While a bit of rain and the threat of thunderstorms seemed to put Monday night’s Panamania concert in jeopardy, luckily things went ahead more or less as planned with Austinites Explosions In The Sky and Alejandro Escovedo each putting on impressive performances.
Taking to the stage a couple of hours before Explosions In The Sky, Escovedo led his band though a set of songs from throughout his career as well as a cover of Neil Young’s “Like A Hurricane.” During the latter, he attempted to get a singalong going on the chorus, though the response was pretty weak. “They sing louder in Kamloops,” he said.
Escovedo’s a bit of a storyteller in his songwriting style and this carried through into his stage banter as he gave a bit of a history lesson on himself, his musical career and his family throughout the set. He noted how he’s been playing shows in Toronto for many years now, both as a solo act and with his old bands The Nuns, Rank and File and True Believers, and dedicated the song “San Antonio Rain” to Yvonne Matsell, who first booked him in Toronto. Unfortunately, the lyric “The rain ain’t gonna come” from that song did not hold true as there was a light drizzle throughout his set. The weather improved as the night went on, though the usual victory celebration for Parapan Am athletes and the post-show fireworks display for the evening were cancelled, which was unfortunate, but at least it spared us from hearing any more “Explosions In The Sky will be followed by actual explosions in the sky” jokes.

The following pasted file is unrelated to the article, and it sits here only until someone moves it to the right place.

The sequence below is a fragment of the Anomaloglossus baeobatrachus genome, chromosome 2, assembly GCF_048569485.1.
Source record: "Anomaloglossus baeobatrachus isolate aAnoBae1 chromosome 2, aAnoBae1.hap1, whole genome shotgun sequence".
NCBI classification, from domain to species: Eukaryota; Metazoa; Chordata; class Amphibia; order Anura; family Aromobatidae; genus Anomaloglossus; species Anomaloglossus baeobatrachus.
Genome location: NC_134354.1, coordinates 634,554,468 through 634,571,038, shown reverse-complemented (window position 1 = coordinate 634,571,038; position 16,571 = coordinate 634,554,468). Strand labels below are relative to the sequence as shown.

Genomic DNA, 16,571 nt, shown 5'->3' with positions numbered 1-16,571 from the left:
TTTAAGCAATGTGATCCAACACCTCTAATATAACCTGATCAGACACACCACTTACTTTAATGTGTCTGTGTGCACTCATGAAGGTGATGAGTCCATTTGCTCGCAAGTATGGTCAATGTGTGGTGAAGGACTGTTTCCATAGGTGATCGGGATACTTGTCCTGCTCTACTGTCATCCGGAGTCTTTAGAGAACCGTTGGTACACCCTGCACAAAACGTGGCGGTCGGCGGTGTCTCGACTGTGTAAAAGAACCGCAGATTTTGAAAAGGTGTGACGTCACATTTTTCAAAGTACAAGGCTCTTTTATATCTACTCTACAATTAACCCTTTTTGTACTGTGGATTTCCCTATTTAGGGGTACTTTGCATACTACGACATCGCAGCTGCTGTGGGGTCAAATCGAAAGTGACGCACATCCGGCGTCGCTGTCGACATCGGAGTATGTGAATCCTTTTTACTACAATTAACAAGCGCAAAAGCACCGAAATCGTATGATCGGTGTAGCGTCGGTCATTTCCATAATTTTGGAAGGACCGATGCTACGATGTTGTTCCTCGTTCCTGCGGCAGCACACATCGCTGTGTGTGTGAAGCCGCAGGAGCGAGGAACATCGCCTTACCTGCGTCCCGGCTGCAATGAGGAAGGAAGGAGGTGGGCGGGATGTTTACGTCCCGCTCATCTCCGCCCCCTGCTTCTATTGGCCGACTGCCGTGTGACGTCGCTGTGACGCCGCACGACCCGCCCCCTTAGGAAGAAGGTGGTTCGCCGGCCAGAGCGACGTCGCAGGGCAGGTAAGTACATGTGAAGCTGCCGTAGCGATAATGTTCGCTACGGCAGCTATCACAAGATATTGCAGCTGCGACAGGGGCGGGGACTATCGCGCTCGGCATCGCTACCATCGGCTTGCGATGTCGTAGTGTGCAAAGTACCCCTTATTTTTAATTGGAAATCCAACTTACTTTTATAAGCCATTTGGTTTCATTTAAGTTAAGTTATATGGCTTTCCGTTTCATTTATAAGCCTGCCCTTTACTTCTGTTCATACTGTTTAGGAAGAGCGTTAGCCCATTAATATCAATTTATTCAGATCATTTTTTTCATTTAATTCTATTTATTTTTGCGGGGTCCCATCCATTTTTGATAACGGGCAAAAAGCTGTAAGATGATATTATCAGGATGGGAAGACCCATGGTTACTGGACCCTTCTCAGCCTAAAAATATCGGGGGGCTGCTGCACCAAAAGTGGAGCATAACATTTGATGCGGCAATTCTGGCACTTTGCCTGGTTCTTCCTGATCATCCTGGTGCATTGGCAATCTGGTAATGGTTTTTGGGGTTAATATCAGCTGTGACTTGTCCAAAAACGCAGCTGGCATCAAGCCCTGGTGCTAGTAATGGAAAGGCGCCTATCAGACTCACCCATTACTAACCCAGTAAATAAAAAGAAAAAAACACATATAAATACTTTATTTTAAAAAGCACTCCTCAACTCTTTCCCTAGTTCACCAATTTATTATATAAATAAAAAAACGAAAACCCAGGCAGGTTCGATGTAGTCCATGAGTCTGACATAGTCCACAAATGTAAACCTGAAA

In a lot of ways, the touring package of Faith No More and Refused is a perfect pairing – both bands made their names with genre blending sounds and were highly influential, inspiring countless bands that followed in their footsteps. In fact, Refused frontman Dennis Lyxzen acknowledged that the headliners were something of an influence on them, mentioning how he and drummer David Sandstrom bonded over Faith No More in the early 90s.
I must admit though that I was a little disappointed to see Refused playing to a somewhat empty arena when their 7:30 set time rolled around. Sure, 7:30 is a bit of an early start and while there was a small but dedicated crowd gathered on the floor in front of the stage, the surrounding seated area was fairly sparse. However, that didn’t seem to affect Refused one bit and they still put on an impressive show. Lyxzen is an engaging frontman, dancing and flailing about the stage and putting his all into it. “I grew up in punk rock,” he said at one point, discussing the importance of art in getting a message out. “It wasn’t life and death – it was way more important than that.”
A few songs into Faith No More’s set, the band demonstrated their affinity for mixing together musical genres when Mike Patton slipped a few lines from Drake’s “Started From The Bottom” into the middle of “Evidence.” He repeated the lyrics shortly thereafter following the end of “Epic.” “Who does that song?” asked keyboardist Roddy Bottum (who seems to be resembling Matt Walsh of Veep and Upright Citizens brigade fame these days). “Dude, it’s the mayor of fucking Toronto!” replied Patton before asking the crowd, “Do you guys like Drake?” After some boos, Bottum cheekily responded, “We’re all open minded up here. Leave those judgements outside of the coliseum.” It’s true, Faith No More has always been pretty open minded about music, incorporating a bit of everything into their sound right from the get go, and they have been known to incorporate covers from a wide range of source material into their live shows, but apparently the crowd wasn’t having it tonight. They also seem to have some issues with Van Halen. When Patton pointed out that Eddie and co. were in town, there were more boos. This of course, inspired the band to turn the middle of “Midlife Crisis” into a bit of a mashup with Van Halen’s “Jump,” which was pretty spectacular. Speaking of covers, they also played their classic versions of “Easy” and “I Started A Joke,” with Patton calling out the Drake and Van Halen fans in attendance to sing along during the former and Bottum adding, “That sounds like progress! We are the world!”